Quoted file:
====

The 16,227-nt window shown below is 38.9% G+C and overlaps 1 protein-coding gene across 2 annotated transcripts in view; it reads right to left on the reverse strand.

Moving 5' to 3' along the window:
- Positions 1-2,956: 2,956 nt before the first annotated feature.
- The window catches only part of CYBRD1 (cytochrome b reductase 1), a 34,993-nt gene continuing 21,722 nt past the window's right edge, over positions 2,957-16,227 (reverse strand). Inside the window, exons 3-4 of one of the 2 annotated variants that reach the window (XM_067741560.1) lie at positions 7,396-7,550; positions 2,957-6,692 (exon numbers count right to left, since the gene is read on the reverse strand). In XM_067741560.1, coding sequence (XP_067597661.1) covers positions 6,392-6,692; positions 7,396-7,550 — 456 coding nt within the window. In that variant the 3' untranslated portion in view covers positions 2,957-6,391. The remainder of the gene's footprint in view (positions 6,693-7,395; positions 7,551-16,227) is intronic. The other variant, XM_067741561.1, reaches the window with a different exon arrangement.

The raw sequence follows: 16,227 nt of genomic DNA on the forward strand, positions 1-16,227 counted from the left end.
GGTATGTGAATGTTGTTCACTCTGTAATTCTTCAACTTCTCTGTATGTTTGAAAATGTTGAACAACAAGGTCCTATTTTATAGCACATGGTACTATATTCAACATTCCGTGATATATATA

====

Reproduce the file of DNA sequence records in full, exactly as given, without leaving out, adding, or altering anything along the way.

The 16,227-nt window shown below is 38.9% G+C and overlaps 1 protein-coding gene across 2 annotated transcripts in view; it reads right to left on the reverse strand.

Moving 5' to 3' along the window:
- Positions 1-2,956: 2,956 nt before the first annotated feature.
- The window catches only part of CYBRD1 (cytochrome b reductase 1), a 34,993-nt gene continuing 21,722 nt past the window's right edge, over positions 2,957-16,227 (reverse strand). Inside the window, exons 3-4 of one of the 2 annotated variants that reach the window (XM_067741560.1) lie at positions 7,396-7,550; positions 2,957-6,692 (exon numbers count right to left, since the gene is read on the reverse strand). In XM_067741560.1, coding sequence (XP_067597661.1) covers positions 6,392-6,692; positions 7,396-7,550 — 456 coding nt within the window. In that variant the 3' untranslated portion in view covers positions 2,957-6,391. The remainder of the gene's footprint in view (positions 6,693-7,395; positions 7,551-16,227) is intronic. The other variant, XM_067741561.1, reaches the window with a different exon arrangement.

The raw sequence follows: 16,227 nt of genomic DNA on the forward strand, positions 1-16,227 counted from the left end.
GGTATGTGAATGTTGTTCACTCTGTAATTCTTCAACTTCTCTGTATGTTTGAAAATGTTGAACAACAAGGTCCTATTTTATAGCACATGGTACTATATTCAACATTCCGTGATATATATA